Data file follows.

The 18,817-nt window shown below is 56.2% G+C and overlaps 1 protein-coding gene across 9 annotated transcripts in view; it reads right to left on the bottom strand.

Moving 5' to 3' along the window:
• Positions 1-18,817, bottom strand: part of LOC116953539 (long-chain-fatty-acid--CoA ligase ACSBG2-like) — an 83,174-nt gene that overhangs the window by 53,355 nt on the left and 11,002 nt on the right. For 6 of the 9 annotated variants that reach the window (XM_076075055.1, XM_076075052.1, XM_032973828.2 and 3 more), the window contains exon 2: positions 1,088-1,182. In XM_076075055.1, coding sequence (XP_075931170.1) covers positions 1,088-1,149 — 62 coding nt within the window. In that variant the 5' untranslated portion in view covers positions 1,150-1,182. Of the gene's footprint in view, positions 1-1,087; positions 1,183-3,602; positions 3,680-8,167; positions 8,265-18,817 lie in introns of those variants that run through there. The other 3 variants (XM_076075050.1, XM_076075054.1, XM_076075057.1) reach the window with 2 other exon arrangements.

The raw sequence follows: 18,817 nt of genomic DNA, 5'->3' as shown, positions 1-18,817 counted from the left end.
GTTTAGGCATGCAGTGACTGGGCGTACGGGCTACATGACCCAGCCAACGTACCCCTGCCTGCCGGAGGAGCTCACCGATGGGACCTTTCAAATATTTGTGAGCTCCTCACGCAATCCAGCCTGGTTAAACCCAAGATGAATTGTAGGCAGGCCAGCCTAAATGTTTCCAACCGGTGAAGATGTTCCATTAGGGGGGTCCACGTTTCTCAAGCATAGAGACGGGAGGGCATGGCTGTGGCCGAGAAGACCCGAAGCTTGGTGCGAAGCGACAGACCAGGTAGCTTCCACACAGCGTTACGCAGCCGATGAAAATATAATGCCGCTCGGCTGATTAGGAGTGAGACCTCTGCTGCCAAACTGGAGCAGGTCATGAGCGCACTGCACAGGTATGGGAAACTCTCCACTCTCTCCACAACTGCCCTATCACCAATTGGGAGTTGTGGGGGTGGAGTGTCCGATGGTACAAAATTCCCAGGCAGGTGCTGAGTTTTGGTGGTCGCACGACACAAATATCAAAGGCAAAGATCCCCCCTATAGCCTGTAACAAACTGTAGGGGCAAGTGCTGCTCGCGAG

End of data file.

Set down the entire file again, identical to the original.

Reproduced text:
The 18,817-nt window shown below is 56.2% G+C and overlaps 1 protein-coding gene across 9 annotated transcripts in view; it reads right to left on the bottom strand.

Moving 5' to 3' along the window:
• Positions 1-18,817, bottom strand: part of LOC116953539 (long-chain-fatty-acid--CoA ligase ACSBG2-like) — an 83,174-nt gene that overhangs the window by 53,355 nt on the left and 11,002 nt on the right. For 6 of the 9 annotated variants that reach the window (XM_076075055.1, XM_076075052.1, XM_032973828.2 and 3 more), the window contains exon 2: positions 1,088-1,182. In XM_076075055.1, coding sequence (XP_075931170.1) covers positions 1,088-1,149 — 62 coding nt within the window. In that variant the 5' untranslated portion in view covers positions 1,150-1,182. Of the gene's footprint in view, positions 1-1,087; positions 1,183-3,602; positions 3,680-8,167; positions 8,265-18,817 lie in introns of those variants that run through there. The other 3 variants (XM_076075050.1, XM_076075054.1, XM_076075057.1) reach the window with 2 other exon arrangements.

The raw sequence follows: 18,817 nt of genomic DNA, 5'->3' as shown, positions 1-18,817 counted from the left end.
GTTTAGGCATGCAGTGACTGGGCGTACGGGCTACATGACCCAGCCAACGTACCCCTGCCTGCCGGAGGAGCTCACCGATGGGACCTTTCAAATATTTGTGAGCTCCTCACGCAATCCAGCCTGGTTAAACCCAAGATGAATTGTAGGCAGGCCAGCCTAAATGTTTCCAACCGGTGAAGATGTTCCATTAGGGGGGTCCACGTTTCTCAAGCATAGAGACGGGAGGGCATGGCTGTGGCCGAGAAGACCCGAAGCTTGGTGCGAAGCGACAGACCAGGTAGCTTCCACACAGCGTTACGCAGCCGATGAAAATATAATGCCGCTCGGCTGATTAGGAGTGAGACCTCTGCTGCCAAACTGGAGCAGGTCATGAGCGCACTGCACAGGTATGGGAAACTCTCCACTCTCTCCACAACTGCCCTATCACCAATTGGGAGTTGTGGGGGTGGAGTGTCCGATGGTACAAAATTCCCAGGCAGGTGCTGAGTTTTGGTGGTCGCACGACACAAATATCAAAGGCAAAGATCCCCCCTATAGCCTGTAACAAACTGTAGGGGCAAGTGCTGCTCGCGAG